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Accessing Docker container from the host without publishing port (DFM/DFW)

What are the possible ways to isolate network communication of a Docker container with the host machine (running a Docker daemon), that is to make it possible to connect to a Docker container from the host machine without allowing the host logged in users to access that Docker service via certain port? Is this at all possible?

I have a service that used to be running as a Docker container that was connecting in turn to another container by employing the Docker links (that is exposing ports without publishing them). Now, that service is running on the host system, still I need to communicate with some Docker container. Is it at all possible to somehow isolate this communication from curious host users without implementing token / authentication security measures?

Thank you!

This question depends on what you want to access and how you access it.
Depending on how you are wanting to connect to your container, you can use docker exec and only users in docker group (if available) or sudo group will be able to access it. If someone needs some sudo privileges but not docker, you will need to create a group with certain permissions and add them to that group while removing them from the sudo group.
If you are connecting via an exposed port on the host, then the access is controlled by the app that is running on the exposed port or any security measures in the container that you put in place between the app and the port. This would be the same as any app hosted on the machine that has an exposed port.

If you are looking for what replaced the legacy link between dockers, then I believe what you are looking for is covered here.

(The following is based mostly on my observations, not documentation)
Basically, all containers start in default network “bridge”. In this configuration, all containers can see every port on every other container. You can access each container by its ip (which of course is likely to change). I believe you can not have dockers access each other by name (which by default is disabled) in the bridge network because the docker dns server is not added to the resolv.conf file in the bridge network, it’s special that way.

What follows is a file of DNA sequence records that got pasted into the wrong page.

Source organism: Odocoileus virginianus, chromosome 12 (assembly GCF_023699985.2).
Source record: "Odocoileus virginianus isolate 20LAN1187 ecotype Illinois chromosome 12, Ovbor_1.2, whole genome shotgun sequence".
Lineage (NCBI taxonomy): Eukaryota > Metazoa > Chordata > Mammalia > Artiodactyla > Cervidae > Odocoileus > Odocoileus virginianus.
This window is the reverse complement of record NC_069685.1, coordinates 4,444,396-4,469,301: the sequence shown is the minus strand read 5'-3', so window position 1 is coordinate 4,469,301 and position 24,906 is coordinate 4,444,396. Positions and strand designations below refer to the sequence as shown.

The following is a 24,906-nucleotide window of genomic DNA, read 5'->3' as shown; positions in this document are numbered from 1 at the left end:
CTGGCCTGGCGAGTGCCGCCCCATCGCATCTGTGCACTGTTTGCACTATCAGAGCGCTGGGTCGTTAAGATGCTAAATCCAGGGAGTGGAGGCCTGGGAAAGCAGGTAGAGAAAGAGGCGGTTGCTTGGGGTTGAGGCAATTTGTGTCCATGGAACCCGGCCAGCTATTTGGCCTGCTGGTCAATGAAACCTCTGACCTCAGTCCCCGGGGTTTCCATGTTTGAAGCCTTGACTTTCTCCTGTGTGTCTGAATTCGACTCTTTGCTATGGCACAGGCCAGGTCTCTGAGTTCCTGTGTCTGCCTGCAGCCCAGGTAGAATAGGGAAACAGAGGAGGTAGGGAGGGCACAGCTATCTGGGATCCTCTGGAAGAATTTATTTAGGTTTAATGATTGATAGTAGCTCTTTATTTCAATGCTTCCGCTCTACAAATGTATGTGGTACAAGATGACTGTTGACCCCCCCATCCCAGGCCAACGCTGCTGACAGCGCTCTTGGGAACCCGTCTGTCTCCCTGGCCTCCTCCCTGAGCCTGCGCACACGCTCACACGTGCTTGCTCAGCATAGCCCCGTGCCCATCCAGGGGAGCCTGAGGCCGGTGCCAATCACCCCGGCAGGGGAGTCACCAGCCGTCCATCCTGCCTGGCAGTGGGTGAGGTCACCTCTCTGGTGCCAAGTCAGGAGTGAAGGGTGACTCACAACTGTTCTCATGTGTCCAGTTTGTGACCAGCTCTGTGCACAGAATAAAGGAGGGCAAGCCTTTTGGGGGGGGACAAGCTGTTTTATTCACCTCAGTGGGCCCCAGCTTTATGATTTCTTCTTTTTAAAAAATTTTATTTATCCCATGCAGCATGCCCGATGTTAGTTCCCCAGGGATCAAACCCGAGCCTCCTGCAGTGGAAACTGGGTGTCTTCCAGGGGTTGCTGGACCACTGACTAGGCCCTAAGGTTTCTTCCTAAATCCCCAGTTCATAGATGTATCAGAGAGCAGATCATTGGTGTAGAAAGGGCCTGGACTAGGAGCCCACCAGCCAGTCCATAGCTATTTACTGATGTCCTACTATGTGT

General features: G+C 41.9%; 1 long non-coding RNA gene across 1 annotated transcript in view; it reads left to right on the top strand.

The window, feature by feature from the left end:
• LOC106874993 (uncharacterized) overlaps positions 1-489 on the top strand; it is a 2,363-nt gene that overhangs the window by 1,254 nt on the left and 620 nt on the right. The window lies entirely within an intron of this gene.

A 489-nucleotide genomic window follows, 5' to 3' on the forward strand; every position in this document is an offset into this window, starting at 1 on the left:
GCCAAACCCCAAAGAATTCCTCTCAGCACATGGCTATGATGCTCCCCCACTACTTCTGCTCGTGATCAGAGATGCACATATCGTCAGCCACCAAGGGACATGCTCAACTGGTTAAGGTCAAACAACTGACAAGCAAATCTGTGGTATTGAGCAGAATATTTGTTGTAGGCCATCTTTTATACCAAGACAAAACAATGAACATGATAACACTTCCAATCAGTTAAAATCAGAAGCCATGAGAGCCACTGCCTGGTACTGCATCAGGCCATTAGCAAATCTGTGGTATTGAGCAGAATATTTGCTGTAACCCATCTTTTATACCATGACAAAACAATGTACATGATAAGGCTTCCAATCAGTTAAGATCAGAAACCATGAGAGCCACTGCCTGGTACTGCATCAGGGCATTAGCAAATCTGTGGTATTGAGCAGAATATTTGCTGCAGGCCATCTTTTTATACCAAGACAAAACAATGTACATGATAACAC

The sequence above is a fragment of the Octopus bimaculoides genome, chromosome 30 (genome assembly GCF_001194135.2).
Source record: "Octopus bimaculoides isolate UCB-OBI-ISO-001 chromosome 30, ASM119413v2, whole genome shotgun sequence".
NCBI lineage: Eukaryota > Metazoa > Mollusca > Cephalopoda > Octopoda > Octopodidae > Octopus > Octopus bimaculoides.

To have containers access each other by name, you need to place them in a network you create using the docker network command. Creating your own docker network also allows you to further partition the docker container access up, so that only certain containers can access the ports of other containers. You create networks with the docker network command, and execute containers in a specific network with the --network argument when running them.

Once you are in your network (which is still type bridge, so don’t be confused by that. It’s just not named bridge), You can have each container discover the ip address via name (which by default is disabled when you get a random name). If you want to make something to work well, you typically want to assign your container a name with the --name argument when running it.

Putting it all together:

  1. docker network create my_network
  2. docker run -d --network my_network --name pingee debian:jessie sleep 1000
  3. docker run -it --rm --network my_network debian:jessie ping pingee

@stuartz thanks! yes, that was i thinking to employ operating system facilities around the Docker connection is maybe a way to go, but this isn’t portable (need to support Linux, Mac, and Windows). Don’t want to resort to using iptables directly.

@andyneff thanks very much for your reply! Very useful indeed, didn’t know the links mechanism is now considered legacy. Still what would I like is to connect host-to-container, not container-to-container. Links work fine for container-to-containers right now.